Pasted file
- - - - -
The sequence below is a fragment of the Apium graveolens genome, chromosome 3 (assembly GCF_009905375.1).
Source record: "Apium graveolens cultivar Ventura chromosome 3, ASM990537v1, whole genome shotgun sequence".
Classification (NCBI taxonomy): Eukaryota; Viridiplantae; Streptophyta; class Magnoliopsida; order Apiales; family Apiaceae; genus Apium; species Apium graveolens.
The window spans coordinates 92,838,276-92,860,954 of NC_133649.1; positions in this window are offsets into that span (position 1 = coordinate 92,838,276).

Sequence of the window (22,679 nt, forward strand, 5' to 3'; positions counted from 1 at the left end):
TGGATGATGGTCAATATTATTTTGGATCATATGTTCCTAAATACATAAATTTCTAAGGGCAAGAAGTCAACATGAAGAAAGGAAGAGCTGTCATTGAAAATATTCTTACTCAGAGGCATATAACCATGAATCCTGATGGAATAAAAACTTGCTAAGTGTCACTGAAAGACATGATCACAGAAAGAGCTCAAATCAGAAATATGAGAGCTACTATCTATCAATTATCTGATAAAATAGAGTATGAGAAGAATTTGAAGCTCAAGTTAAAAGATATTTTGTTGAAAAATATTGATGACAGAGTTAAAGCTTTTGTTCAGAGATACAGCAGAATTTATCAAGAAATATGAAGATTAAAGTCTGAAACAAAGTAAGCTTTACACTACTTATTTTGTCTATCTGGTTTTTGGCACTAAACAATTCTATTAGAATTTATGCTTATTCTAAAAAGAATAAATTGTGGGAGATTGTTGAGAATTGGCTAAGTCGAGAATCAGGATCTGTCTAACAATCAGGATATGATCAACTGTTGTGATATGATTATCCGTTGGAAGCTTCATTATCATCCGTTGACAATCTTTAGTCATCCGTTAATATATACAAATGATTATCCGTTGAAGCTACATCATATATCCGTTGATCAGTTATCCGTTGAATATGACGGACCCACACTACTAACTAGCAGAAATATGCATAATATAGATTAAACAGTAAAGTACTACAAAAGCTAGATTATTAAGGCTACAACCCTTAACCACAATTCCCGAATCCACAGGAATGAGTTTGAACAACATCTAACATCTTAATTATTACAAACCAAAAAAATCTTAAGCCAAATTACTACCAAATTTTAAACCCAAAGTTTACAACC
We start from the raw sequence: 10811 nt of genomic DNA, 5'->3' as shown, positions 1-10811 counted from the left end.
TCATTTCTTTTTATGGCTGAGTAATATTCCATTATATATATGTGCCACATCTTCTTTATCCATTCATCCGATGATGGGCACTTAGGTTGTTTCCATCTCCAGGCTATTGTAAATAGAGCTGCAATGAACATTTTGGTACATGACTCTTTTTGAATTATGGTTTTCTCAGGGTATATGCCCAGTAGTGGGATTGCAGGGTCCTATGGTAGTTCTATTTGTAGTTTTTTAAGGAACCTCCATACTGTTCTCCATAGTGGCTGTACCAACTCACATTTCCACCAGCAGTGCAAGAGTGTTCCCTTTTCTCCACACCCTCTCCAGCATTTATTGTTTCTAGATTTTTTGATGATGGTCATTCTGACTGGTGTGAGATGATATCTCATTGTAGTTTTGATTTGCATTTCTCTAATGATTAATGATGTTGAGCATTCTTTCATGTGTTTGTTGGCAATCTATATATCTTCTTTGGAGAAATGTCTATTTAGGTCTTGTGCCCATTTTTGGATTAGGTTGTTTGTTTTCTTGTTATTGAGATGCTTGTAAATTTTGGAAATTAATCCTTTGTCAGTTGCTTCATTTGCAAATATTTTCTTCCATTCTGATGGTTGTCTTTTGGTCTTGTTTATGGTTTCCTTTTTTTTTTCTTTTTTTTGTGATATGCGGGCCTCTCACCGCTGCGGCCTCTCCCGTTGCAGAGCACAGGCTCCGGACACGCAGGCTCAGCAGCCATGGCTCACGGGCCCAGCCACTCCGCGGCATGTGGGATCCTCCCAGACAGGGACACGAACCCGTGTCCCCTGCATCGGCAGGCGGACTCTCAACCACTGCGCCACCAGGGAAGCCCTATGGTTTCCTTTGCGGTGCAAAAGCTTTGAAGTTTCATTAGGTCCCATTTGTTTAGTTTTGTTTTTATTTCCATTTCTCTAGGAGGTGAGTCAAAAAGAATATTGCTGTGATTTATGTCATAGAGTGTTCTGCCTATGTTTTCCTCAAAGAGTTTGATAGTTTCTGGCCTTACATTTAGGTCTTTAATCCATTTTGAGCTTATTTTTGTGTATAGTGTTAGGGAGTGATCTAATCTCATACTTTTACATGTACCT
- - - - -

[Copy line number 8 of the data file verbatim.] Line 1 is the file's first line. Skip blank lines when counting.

TCATTTCTTTTTATGGCTGAGTAATATTCCATTATATATATGTGCCACATCTTCTTTATCCATTCATCCGATGATGGGCACTTAGGTTGTTTCCATCTCCAGGCTATTGTAAATAGAGCTGCAATGAACATTTTGGTACATGACTCTTTTTGAATTATGGTTTTCTCAGGGTATATGCCCAGTAGTGGGATTGCAGGGTCCTATGGTAGTTCTATTTGTAGTTTTTTAAGGAACCTCCATACTGTTCTCCATAGTGGCTGTACCAACTCACATTTCCACCAGCAGTGCAAGAGTGTTCCCTTTTCTCCACACCCTCTCCAGCATTTATTGTTTCTAGATTTTTTGATGATGGTCATTCTGACTGGTGTGAGATGATATCTCATTGTAGTTTTGATTTGCATTTCTCTAATGATTAATGATGTTGAGCATTCTTTCATGTGTTTGTTGGCAATCTATATATCTTCTTTGGAGAAATGTCTATTTAGGTCTTGTGCCCATTTTTGGATTAGGTTGTTTGTTTTCTTGTTATTGAGATGCTTGTAAATTTTGGAAATTAATCCTTTGTCAGTTGCTTCATTTGCAAATATTTTCTTCCATTCTGATGGTTGTCTTTTGGTCTTGTTTATGGTTTCCTTTTTTTTTTCTTTTTTTTGTGATATGCGGGCCTCTCACCGCTGCGGCCTCTCCCGTTGCAGAGCACAGGCTCCGGACACGCAGGCTCAGCAGCCATGGCTCACGGGCCCAGCCACTCCGCGGCATGTGGGATCCTCCCAGACAGGGACACGAACCCGTGTCCCCTGCATCGGCAGGCGGACTCTCAACCACTGCGCCACCAGGGAAGCCCTATGGTTTCCTTTGCGGTGCAAAAGCTTTGAAGTTTCATTAGGTCCCATTTGTTTAGTTTTGTTTTTATTTCCATTTCTCTAGGAGGTGAGTCAAAAAGAATATTGCTGTGATTTATGTCATAGAGTGTTCTGCCTATGTTTTCCTCAAAGAGTTTGATAGTTTCTGGCCTTACATTTAGGTCTTTAATCCATTTTGAGCTTATTTTTGTGTATAGTGTTAGGGAGTGATCTAATCTCATACTTTTACATGTACCT